Mind The Keywords—'Unfortunate Market Anomaly' Won't Help Search Traffic Find You

Song selection. One of the maddening things about the American Idol competition is what consistently trips up the final 12. Their raw talent or personality gets them just so far but those who “go home early” fail to read the judges’ minds about the songs they should be singing.

Word selection. That’s the ground on which Web sites compete for search traffic. But unlike with the Idol wanna-bes, there’s no need to guess. There are ways to know which keywords drive traffic. The challenge for the leader of digital strategy at mutual fund, exchange-traded funds (ETFs) and other asset management companies is in persuading colleagues to use the more commonly used terms when they create content.

Amateur performers on Idol have youth and inexperience as their excuse for ignoring the judges' cues. But professional communications today need to cede to the easy-to-track "wisdom of the crowds.”

Journalists years ago agreed to follow the Associated Press style, and book publishers mostly conformed to the Chicago Manual of Style. But even companies that adopted either the AP or Chicago style tended to produce their own addendums documenting the instances when they wanted to deviate from common practice. Words are invented, hyphens are attached with abandon, spelling reflects individual manager’s preferences and then gets institutionalized. Nobody picks this bit of muscle-flexing as a battle that’s worth fighting.

But there’s a price to be paid for spelling and word idiosyncrasies, and your Web site traffic, your content, pays it. This is inadvertent, of course, and that’s why it’s up to you to point it out. Asset managers are publishers now and need to think of their readers.

We're going to take a look at a few generic examples but it's a safe bet that you have your own sacred cows worth toppling. Granted with the examples below, you can expect your content to be competing for attention in search results with serious heavy-hitters who publish more often than you do. Page 1, position 1 on Google may not be a realistic goal. At the very least, you want to make it possible for the people who are searching for Your Company Name + Generic Term to find the content they expect you to have. Especially since you probably do even if you call it something funky.

We reviewed the following using Google Insights for Search, limiting the search to the last 12 months, from within the U.S. and in the Finance and Insurance categories. You could also refer to the Google AdWords Keyword Tool, which will show you information about traffic and advertiser competition on your keywords as well as provide data on related keywords.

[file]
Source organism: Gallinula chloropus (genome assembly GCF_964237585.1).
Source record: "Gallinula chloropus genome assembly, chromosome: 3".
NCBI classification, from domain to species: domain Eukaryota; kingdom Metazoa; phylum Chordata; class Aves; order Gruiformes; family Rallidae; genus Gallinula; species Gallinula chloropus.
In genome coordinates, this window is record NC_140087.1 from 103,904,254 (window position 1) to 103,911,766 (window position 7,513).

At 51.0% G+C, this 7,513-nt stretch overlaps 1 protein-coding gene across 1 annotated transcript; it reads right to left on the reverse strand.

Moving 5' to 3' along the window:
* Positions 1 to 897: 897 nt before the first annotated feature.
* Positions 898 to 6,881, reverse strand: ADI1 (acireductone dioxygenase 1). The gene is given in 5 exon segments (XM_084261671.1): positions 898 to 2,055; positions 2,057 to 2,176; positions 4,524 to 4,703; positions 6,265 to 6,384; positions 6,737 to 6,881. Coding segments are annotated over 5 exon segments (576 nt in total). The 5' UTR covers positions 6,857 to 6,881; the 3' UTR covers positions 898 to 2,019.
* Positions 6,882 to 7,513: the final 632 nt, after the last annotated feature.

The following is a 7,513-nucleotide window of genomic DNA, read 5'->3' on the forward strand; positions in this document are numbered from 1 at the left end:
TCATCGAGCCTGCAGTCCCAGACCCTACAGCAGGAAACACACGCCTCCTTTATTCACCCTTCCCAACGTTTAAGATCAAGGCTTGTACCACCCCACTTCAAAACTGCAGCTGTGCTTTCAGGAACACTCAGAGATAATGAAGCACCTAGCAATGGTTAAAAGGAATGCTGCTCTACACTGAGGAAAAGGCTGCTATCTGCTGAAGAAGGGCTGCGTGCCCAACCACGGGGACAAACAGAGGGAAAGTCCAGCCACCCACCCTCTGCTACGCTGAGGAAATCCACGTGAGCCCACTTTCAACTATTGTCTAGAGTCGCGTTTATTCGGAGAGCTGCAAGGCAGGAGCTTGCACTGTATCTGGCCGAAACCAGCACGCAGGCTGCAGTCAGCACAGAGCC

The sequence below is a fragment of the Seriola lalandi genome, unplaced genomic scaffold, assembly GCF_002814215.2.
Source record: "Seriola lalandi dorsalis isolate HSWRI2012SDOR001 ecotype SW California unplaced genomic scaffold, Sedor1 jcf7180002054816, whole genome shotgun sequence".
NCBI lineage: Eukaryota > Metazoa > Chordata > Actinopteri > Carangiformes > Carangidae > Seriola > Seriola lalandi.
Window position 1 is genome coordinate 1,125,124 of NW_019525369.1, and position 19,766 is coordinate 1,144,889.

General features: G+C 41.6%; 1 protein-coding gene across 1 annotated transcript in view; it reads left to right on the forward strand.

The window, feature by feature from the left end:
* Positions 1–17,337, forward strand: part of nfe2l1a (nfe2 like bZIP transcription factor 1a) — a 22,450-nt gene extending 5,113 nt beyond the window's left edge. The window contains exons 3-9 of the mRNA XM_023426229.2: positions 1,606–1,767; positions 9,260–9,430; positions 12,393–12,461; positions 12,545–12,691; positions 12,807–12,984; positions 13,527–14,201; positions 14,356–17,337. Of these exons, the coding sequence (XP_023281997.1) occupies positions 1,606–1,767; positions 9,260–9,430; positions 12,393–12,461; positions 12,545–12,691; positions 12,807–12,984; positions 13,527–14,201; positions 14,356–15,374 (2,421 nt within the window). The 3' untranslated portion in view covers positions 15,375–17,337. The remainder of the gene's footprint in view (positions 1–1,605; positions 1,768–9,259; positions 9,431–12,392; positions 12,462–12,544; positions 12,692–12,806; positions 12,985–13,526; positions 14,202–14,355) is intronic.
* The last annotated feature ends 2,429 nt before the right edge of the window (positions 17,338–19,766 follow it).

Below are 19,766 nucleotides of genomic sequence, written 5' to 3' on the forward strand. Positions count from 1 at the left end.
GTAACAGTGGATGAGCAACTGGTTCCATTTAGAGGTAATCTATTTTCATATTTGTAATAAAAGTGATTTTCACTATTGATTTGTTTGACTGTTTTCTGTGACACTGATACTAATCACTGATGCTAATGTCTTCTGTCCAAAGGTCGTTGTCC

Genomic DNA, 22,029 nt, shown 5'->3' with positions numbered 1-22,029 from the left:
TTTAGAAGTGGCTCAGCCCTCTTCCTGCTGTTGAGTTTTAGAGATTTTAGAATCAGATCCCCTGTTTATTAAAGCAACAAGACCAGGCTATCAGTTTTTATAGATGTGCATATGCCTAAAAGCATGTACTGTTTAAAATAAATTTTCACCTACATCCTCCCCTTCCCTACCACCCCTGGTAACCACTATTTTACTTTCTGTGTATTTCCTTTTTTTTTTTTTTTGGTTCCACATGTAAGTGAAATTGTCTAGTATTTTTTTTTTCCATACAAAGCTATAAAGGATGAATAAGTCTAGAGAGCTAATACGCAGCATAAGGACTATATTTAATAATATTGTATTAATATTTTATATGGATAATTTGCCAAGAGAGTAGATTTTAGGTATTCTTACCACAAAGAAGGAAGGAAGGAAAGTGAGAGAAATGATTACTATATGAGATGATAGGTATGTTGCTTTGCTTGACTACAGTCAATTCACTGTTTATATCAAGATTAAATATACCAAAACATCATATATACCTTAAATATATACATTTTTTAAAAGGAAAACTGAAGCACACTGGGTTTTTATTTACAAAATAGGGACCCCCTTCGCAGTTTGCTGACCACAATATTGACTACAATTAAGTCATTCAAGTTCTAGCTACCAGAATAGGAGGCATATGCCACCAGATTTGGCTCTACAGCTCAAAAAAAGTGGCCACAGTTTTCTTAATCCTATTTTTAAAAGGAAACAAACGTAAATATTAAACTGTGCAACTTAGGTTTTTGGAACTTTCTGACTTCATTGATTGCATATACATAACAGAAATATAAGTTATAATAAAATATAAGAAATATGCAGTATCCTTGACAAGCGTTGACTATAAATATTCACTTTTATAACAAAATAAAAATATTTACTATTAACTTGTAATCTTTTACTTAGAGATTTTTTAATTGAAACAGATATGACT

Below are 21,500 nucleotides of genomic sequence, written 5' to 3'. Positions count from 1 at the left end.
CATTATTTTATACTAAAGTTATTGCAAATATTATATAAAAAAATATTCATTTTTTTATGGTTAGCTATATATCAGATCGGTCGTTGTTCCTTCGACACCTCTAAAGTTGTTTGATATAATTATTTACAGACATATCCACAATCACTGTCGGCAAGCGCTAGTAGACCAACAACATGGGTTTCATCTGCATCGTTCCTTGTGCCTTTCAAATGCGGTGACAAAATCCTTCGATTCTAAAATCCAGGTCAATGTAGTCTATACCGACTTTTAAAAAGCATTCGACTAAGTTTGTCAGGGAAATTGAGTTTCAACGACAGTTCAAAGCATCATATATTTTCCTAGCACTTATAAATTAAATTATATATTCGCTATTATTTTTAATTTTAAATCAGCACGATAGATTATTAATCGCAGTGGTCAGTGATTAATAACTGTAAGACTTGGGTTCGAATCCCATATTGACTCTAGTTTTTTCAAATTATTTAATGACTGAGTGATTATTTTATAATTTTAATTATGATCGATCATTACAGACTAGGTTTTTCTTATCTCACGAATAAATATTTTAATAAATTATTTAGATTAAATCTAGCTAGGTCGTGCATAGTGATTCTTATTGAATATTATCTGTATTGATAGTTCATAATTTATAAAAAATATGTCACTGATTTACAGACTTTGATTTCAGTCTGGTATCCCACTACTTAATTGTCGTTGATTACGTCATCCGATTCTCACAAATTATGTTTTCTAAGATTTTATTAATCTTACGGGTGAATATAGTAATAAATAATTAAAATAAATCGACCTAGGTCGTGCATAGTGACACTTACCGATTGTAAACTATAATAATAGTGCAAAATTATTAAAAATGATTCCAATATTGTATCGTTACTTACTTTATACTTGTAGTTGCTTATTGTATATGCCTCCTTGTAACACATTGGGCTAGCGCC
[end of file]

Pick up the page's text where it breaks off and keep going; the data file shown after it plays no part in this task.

Example 1: “Unfortunate market anomaly,” "market meltdown," "uncertain markets" all might have been how your investment team preferred to refer to the recent financial crisis but that’s not how the rest of the world thought about it or—more to the point—searched for information about it. Companies that conformed by using “financial crisis” in their work had more takers. Those that shied away from the term were irrelevant.

Example 2: How do you refer to the narratives that present your company’s view of the financial markets? Years ago when I was a journalism school intern working at my first newspaper job, my editor published a column called "Looking Around with Orv." Does your narrative have a similarly precious title? Your Orv may not like it but it’s time for a change.

Here's your decision, though: Not all but most investment management companies seem to be settling on "market commentary." But look what people are searching for—more "outlook" than "commentary." What you call yours should reflect what it offers but if you're leaning toward "outlook," here's some data to start the conversation about expanding the scope of the content.

Example 3:There’s an abundance of high-value content on the Web today, and luckily there are several monitoring tools (e.g., Google alert) that enable people to keep up. When people set alerts, they’re not thinking of your company—they’re made aware of your content only when what you publish matches the terms they’re on the look-out for. That’s the argument for using common terms like "financial advisor" with an "o" and not an "e." "Financial professional" or "investment professional" are umbrella terms that appeal to marketers because they are not distribution channel-specific but they’re non-starters in search.

As I write this on July 1, just a few days from Independence Day, I can anticipate writers feeling that writing for search engines represents a loss in freedom of expression. I get that.

I remember conversations that I’ve had with journalists while recruiting them for marketing communications jobs. The transition to marketing does represent a compromise, not all of the words you first put down “on paper” are likely to survive the routing process. But for what you trade away, you gain in having a role in using your communications ability to advance a business. There’s a rush in that, in knowing that your content—including the words you chose purposefully—is succeeding in attracting information-seekers to your company. That’s what this is about. Findability isn’t every writer’s top priority, but it must be for a business communicator today.

Happy Fourth of July to our U.S.-based readers. Rock The Boat is goin’ fishin.